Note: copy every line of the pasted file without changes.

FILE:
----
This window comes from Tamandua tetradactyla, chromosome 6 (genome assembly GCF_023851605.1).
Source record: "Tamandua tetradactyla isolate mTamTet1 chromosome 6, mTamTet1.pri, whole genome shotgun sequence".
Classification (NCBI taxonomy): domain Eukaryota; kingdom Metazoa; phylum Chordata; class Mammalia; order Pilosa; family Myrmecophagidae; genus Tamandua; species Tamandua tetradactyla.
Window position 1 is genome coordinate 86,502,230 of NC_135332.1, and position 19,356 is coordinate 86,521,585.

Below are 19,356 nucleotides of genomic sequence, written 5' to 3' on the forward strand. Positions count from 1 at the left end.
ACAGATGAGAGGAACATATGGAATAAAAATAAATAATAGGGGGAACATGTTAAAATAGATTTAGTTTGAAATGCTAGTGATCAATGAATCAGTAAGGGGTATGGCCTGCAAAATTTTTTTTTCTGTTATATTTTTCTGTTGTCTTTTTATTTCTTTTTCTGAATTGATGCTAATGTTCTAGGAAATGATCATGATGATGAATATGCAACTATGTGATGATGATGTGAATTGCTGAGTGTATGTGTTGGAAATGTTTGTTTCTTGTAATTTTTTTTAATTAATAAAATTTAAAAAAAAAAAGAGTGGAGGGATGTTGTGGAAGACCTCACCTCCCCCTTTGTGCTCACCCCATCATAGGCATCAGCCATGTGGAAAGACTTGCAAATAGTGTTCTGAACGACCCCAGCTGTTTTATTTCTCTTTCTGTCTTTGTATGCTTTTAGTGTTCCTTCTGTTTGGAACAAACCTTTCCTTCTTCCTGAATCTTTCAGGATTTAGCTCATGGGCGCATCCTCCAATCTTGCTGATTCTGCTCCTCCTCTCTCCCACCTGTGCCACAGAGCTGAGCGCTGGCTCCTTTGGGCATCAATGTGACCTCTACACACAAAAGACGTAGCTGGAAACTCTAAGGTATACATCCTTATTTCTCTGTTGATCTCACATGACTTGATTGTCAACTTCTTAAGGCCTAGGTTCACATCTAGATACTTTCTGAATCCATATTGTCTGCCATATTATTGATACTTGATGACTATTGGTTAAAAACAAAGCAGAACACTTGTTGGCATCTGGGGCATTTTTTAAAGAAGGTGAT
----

This window comes from Tamandua tetradactyla, chromosome 6 (genome assembly GCF_023851605.1).
Source record: "Tamandua tetradactyla isolate mTamTet1 chromosome 6, mTamTet1.pri, whole genome shotgun sequence".
Classification (NCBI taxonomy): domain Eukaryota; kingdom Metazoa; phylum Chordata; class Mammalia; order Pilosa; family Myrmecophagidae; genus Tamandua; species Tamandua tetradactyla.
Window position 1 is genome coordinate 86,502,230 of NC_135332.1, and position 19,356 is coordinate 86,521,585.

Below are 19,356 nucleotides of genomic sequence, written 5' to 3' on the forward strand. Positions count from 1 at the left end.
ACAGATGAGAGGAACATATGGAATAAAAATAAATAATAGGGGGAACATGTTAAAATAGATTTAGTTTGAAATGCTAGTGATCAATGAATCAGTAAGGGGTATGGCCTGCAAAATTTTTTTTTCTGTTATATTTTTCTGTTGTCTTTTTATTTCTTTTTCTGAATTGATGCTAATGTTCTAGGAAATGATCATGATGATGAATATGCAACTATGTGATGATGATGTGAATTGCTGAGTGTATGTGTTGGAAATGTTTGTTTCTTGTAATTTTTTTTAATTAATAAAATTTAAAAAAAAAAAGAGTGGAGGGATGTTGTGGAAGACCTCACCTCCCCCTTTGTGCTCACCCCATCATAGGCATCAGCCATGTGGAAAGACTTGCAAATAGTGTTCTGAACGACCCCAGCTGTTTTATTTCTCTTTCTGTCTTTGTATGCTTTTAGTGTTCCTTCTGTTTGGAACAAACCTTTCCTTCTTCCTGAATCTTTCAGGATTTAGCTCATGGGCGCATCCTCCAATCTTGCTGATTCTGCTCCTCCTCTCTCCCACCTGTGCCACAGAGCTGAGCGCTGGCTCCTTTGGGCATCAATGTGACCTCTACACACAAAAGACGTAGCTGGAAACTCTAAGGTATACATCCTTATTTCTCTGTTGATCTCACATGACTTGATTGTCAACTTCTTAAGGCCTAGGTTCACATCTAGATACTTTCTGAATCCATATTGTCTGCCATATTATTGATACTTGATGACTATTGGTTAAAAACAAAGCAGAACACTTGTTGGCATCTGGGGCATTTTTTAAAGAAGGTGAT